BCP: You now teach creative writing. How has teaching affected your art and craft? What is the main thing you try to leave with your students?
AM: I love teaching creative writing. What could be better than spending time reading poetry and talking about it? I think teaching has influenced me as a writer because I’m always talking about the basics—line breaks, imagery, concrete language, the need for poetry to swing both on the page and in the air. Because I’m talking about craft in class, I’m thinking about craft outside of class, if that makes sense. So during the semester, I pay closer attention to line breaks, for example, than I might during the summer when I’m just reading and writing.
I always tell my students that poetry is a communicative act. We might write these verses alone with our headphones on, but once the poem leaves our hand or gets emailed or posted on Facebook, it becomes an effort at communicating. So the audience needs to factor into the creative process somewhere, preferably during revision.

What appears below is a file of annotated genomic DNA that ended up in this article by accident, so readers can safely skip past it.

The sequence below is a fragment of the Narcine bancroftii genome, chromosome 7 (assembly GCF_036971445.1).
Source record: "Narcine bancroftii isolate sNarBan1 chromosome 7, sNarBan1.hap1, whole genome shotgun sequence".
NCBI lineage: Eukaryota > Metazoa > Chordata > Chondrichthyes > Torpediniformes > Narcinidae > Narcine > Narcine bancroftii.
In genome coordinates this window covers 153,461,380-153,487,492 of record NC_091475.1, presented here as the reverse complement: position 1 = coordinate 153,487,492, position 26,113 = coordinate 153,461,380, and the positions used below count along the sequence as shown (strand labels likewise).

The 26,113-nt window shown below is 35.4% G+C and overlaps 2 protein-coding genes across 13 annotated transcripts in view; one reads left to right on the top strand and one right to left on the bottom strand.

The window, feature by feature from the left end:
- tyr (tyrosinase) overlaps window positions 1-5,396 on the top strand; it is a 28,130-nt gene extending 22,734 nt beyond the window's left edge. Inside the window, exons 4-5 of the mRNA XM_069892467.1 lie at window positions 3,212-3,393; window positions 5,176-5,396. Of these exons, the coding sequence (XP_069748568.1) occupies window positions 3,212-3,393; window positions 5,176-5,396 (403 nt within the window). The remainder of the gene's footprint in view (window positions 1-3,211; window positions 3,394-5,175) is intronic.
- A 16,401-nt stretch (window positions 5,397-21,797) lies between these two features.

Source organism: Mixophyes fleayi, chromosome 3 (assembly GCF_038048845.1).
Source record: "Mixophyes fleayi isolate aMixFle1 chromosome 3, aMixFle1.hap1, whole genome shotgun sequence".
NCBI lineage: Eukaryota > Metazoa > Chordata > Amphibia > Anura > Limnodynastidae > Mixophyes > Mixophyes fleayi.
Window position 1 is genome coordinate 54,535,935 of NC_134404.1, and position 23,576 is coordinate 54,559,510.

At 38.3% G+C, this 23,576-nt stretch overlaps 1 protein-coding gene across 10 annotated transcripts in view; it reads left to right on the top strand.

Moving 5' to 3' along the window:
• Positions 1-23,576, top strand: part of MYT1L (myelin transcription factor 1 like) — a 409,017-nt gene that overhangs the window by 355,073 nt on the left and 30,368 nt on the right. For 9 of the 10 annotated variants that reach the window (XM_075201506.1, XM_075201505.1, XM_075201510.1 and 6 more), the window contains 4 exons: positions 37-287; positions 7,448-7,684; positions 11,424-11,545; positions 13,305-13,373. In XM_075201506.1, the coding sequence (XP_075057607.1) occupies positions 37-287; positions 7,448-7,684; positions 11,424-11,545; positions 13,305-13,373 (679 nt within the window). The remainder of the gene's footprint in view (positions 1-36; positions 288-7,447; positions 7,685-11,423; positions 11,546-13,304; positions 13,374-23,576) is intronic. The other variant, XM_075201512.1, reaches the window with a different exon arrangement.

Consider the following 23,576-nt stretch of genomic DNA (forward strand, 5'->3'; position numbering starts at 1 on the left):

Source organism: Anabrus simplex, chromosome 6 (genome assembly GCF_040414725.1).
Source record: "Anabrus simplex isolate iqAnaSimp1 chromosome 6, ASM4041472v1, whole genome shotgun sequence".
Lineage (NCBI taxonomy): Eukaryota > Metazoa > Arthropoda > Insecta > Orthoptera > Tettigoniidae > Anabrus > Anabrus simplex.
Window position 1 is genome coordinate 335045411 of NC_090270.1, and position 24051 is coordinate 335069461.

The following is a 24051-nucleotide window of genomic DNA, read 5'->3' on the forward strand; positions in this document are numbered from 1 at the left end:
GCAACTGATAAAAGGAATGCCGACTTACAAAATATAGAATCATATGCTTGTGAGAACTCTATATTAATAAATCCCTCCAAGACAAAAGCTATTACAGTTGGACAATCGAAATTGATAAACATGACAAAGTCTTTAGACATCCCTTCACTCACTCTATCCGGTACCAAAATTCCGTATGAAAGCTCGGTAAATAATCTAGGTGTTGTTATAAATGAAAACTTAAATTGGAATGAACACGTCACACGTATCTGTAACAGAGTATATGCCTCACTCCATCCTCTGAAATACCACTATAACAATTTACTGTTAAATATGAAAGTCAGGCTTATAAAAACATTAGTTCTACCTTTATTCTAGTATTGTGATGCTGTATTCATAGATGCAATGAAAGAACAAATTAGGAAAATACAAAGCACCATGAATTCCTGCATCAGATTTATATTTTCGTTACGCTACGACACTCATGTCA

BCP: Can you provide a recommended reading list for people?
AM: My reading list changes daily, but right now I’m rereading Terrance Hayes’s Wind in a Box, Gabrielle Calvocoressi’s Apocalyptic Swing, and a new book by Makalani Bandele, Hellfightin’. Then there are some of the classics: Belly Songs and Other Poems by Etheridge Knight, Lucille Clifton’s blessing the boats, and Neon Vernacular by Yusef Komunyakaa.
BCP: What advice do you have for other mixed-race artists out there?
AM: Being an artist begins with defining—or maybe trying to define—one’s self in the bigger conversation. Being mixed race complicates that process significantly. When I was coming up, we still used the “one drop” rule. You know, if you have one drop of African blood, you’re identified as black. Things are much more ambiguous now, but it up to the artist to figure out his or her own space. So I say this: honor your heritage, but don’t stop trying to figure out your unique part of the story.